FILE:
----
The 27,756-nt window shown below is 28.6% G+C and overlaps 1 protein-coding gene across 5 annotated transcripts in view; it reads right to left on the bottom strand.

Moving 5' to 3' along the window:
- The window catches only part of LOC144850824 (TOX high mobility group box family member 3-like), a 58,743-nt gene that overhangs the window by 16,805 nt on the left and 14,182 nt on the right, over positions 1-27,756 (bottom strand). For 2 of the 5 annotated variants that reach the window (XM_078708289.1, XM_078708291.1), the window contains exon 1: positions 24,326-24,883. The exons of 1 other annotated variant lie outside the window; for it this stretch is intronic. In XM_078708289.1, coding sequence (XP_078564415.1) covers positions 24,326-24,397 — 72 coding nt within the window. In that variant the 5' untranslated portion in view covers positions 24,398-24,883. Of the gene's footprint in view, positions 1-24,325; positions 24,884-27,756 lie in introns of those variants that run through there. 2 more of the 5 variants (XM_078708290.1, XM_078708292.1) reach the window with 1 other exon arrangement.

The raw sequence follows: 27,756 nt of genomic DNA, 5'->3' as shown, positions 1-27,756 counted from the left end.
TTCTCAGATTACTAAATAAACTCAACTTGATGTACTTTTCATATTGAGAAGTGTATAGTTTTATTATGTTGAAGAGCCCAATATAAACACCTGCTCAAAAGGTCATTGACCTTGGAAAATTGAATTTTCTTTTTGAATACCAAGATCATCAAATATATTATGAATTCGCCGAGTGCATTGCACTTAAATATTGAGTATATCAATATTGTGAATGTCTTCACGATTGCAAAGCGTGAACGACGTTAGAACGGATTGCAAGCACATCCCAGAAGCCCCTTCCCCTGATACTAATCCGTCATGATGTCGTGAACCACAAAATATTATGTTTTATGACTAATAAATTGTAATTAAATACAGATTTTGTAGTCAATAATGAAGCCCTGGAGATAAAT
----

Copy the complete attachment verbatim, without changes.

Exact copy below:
The 27,756-nt window shown below is 28.6% G+C and overlaps 1 protein-coding gene across 5 annotated transcripts in view; it reads right to left on the bottom strand.

Moving 5' to 3' along the window:
- The window catches only part of LOC144850824 (TOX high mobility group box family member 3-like), a 58,743-nt gene that overhangs the window by 16,805 nt on the left and 14,182 nt on the right, over positions 1-27,756 (bottom strand). For 2 of the 5 annotated variants that reach the window (XM_078708289.1, XM_078708291.1), the window contains exon 1: positions 24,326-24,883. The exons of 1 other annotated variant lie outside the window; for it this stretch is intronic. In XM_078708289.1, coding sequence (XP_078564415.1) covers positions 24,326-24,397 — 72 coding nt within the window. In that variant the 5' untranslated portion in view covers positions 24,398-24,883. Of the gene's footprint in view, positions 1-24,325; positions 24,884-27,756 lie in introns of those variants that run through there. 2 more of the 5 variants (XM_078708290.1, XM_078708292.1) reach the window with 1 other exon arrangement.

The raw sequence follows: 27,756 nt of genomic DNA, 5'->3' as shown, positions 1-27,756 counted from the left end.
TTCTCAGATTACTAAATAAACTCAACTTGATGTACTTTTCATATTGAGAAGTGTATAGTTTTATTATGTTGAAGAGCCCAATATAAACACCTGCTCAAAAGGTCATTGACCTTGGAAAATTGAATTTTCTTTTTGAATACCAAGATCATCAAATATATTATGAATTCGCCGAGTGCATTGCACTTAAATATTGAGTATATCAATATTGTGAATGTCTTCACGATTGCAAAGCGTGAACGACGTTAGAACGGATTGCAAGCACATCCCAGAAGCCCCTTCCCCTGATACTAATCCGTCATGATGTCGTGAACCACAAAATATTATGTTTTATGACTAATAAATTGTAATTAAATACAGATTTTGTAGTCAATAATGAAGCCCTGGAGATAAAT